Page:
RMIT’s Screen and Sound Cultures is a collaborative research group for scholars and creative practitioners working across a variety of media related fields.
The VFI was established in 1979 and aims to preserve cinematographic materials to teach the public about Vietnamese film culture and heritage. The institute’s collection currently includes more than 100,000 feature films and other videos, including 35mm, 16mm plastic film and VHS formats.
“We are very passionate about collecting and trying to preserve all these very important resources”, the Director of the Vietnam Film Institute, Mr. Hùng Vũ Nguyên, said.
As a global university with two campuses in Vietnam, RMIT has long fostered a strong and important relationship between Australia and Vietnam through education.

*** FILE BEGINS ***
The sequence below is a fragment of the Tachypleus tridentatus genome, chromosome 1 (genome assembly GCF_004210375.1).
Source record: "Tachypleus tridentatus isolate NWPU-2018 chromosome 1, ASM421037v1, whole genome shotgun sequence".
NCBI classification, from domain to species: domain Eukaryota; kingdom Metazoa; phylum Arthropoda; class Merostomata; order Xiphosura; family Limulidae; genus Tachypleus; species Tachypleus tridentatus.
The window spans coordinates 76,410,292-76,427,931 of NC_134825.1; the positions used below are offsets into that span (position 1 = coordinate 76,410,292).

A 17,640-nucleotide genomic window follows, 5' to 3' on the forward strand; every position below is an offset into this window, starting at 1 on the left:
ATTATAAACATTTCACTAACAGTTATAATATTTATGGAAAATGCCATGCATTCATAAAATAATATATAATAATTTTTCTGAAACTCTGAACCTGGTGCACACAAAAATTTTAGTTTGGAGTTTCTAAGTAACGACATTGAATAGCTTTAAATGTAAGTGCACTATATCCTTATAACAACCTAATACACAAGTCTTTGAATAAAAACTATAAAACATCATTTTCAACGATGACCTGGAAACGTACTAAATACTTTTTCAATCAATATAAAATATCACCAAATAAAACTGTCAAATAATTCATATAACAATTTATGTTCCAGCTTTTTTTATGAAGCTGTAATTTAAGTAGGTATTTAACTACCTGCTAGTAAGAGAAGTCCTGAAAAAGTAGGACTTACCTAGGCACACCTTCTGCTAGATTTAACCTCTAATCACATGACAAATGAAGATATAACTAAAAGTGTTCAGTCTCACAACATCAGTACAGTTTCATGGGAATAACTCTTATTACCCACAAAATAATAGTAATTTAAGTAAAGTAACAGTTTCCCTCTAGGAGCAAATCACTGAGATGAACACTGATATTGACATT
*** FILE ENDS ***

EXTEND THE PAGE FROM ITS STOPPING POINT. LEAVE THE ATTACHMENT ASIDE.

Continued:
John Donnelly, Acting State Director in Victoria State Office, Department of Foreign Affairs and Trade also spoke at the event where he talked of Australia and Vietnam’s strong relationships and people to people linkages. Donnelly also noted RMIT Vietnam’s 6,000 students and more than 13,500 graduates, marking a “significant commitment by RMIT to engage within Vietnam over the years.”
In sharing these films with international institutes, such as RMIT, the VFI is also able to expand viewership of Vietnamese cinema globally.
“We hope that these screenings, will allow audiences to get to know about us as Vietnamese people, our culture and history,” Nguyên said.
Both RMIT and the VFI are looking forward to more opportunities to further their relationship and continue to share compelling cultural artefacts.
Story and photo: Marie-Elise McCallum, Bachelor of Communication (Media) Student